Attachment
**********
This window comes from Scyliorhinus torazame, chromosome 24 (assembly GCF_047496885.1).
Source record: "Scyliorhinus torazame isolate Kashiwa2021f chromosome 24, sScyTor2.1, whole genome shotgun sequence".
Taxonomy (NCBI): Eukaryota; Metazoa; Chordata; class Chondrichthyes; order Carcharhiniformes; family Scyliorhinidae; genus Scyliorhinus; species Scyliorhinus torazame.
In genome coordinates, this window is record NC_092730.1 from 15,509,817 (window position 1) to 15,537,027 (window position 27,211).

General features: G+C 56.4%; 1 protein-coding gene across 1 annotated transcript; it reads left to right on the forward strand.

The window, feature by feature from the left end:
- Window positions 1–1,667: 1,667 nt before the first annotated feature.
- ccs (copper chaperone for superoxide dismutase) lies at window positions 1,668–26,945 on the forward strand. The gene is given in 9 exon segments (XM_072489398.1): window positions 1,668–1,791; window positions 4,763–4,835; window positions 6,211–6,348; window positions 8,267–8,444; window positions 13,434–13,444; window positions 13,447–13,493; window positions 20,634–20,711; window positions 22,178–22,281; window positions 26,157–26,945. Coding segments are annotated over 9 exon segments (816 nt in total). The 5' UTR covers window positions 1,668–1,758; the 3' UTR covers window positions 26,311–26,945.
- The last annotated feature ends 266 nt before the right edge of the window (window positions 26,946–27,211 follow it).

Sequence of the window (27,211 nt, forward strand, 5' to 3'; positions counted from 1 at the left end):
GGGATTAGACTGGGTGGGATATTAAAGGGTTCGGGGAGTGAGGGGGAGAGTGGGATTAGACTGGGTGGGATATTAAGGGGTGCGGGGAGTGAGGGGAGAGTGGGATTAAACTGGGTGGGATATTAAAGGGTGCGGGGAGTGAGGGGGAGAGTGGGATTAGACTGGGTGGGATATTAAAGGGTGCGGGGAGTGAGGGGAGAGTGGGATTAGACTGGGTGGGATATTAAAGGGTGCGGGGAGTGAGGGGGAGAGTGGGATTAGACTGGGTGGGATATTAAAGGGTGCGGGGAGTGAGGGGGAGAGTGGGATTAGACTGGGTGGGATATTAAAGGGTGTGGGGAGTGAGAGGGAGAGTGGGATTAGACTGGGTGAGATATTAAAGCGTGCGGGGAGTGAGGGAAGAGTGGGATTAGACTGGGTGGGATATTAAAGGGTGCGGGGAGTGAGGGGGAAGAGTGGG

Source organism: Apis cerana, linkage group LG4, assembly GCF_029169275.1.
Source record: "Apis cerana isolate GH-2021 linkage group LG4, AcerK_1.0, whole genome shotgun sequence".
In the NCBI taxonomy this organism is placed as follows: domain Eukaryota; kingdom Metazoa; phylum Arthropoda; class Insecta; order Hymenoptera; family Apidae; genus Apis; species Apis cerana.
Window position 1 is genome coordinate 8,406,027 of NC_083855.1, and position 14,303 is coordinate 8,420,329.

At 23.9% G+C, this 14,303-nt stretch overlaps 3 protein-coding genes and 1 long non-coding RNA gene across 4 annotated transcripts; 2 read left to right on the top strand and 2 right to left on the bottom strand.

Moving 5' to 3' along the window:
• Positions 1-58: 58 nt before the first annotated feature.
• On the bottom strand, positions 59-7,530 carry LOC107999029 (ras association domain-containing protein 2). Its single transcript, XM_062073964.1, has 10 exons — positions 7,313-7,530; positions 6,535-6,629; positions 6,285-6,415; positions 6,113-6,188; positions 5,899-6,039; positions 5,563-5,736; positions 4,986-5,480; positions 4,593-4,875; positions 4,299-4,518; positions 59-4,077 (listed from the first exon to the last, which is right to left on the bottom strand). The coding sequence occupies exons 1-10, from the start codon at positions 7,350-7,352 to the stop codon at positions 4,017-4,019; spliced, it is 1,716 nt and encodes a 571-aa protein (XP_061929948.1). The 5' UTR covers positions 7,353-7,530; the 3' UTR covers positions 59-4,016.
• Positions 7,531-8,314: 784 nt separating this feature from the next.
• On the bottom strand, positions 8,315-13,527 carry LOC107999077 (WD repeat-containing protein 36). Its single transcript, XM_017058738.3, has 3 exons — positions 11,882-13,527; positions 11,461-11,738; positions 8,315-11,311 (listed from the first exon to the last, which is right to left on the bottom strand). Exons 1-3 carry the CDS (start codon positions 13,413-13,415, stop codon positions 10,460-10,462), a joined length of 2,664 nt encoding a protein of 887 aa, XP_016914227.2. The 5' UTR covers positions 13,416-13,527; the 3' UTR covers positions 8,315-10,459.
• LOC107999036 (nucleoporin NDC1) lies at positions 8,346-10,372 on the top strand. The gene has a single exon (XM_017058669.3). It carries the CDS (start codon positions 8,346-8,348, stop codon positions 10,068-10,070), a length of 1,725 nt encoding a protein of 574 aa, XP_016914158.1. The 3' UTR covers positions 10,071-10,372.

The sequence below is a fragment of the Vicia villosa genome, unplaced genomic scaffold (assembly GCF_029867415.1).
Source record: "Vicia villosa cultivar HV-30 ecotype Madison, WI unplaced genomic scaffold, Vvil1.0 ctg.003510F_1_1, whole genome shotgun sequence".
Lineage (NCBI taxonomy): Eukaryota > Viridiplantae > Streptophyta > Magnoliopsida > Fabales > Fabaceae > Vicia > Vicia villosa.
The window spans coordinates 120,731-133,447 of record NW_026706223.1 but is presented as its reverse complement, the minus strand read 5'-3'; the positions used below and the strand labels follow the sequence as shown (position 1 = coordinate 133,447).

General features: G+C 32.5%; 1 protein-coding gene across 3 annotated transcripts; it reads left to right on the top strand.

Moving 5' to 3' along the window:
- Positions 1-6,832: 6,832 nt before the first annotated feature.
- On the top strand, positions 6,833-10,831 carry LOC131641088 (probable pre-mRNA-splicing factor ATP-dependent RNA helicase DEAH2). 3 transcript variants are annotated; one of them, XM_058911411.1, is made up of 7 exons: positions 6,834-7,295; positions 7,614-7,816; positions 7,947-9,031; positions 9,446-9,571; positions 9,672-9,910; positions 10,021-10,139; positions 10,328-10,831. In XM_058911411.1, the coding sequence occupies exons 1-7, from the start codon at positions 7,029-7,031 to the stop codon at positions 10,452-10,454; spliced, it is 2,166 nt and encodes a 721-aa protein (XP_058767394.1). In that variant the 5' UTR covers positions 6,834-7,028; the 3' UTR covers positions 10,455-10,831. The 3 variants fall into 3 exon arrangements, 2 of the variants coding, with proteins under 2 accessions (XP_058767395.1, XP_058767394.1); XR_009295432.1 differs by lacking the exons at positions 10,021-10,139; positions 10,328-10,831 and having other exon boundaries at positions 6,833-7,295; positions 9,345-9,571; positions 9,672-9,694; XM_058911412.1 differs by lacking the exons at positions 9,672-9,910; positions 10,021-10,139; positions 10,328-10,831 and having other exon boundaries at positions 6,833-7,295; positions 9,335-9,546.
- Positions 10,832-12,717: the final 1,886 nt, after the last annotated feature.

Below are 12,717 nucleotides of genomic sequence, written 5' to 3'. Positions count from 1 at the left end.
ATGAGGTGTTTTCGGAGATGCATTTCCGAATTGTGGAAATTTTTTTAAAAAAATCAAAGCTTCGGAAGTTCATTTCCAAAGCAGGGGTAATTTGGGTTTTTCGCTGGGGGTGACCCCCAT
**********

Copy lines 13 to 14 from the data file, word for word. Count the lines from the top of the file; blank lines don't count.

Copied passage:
Source record: "Apis cerana isolate GH-2021 linkage group LG4, AcerK_1.0, whole genome shotgun sequence".
In the NCBI taxonomy this organism is placed as follows: domain Eukaryota; kingdom Metazoa; phylum Arthropoda; class Insecta; order Hymenoptera; family Apidae; genus Apis; species Apis cerana.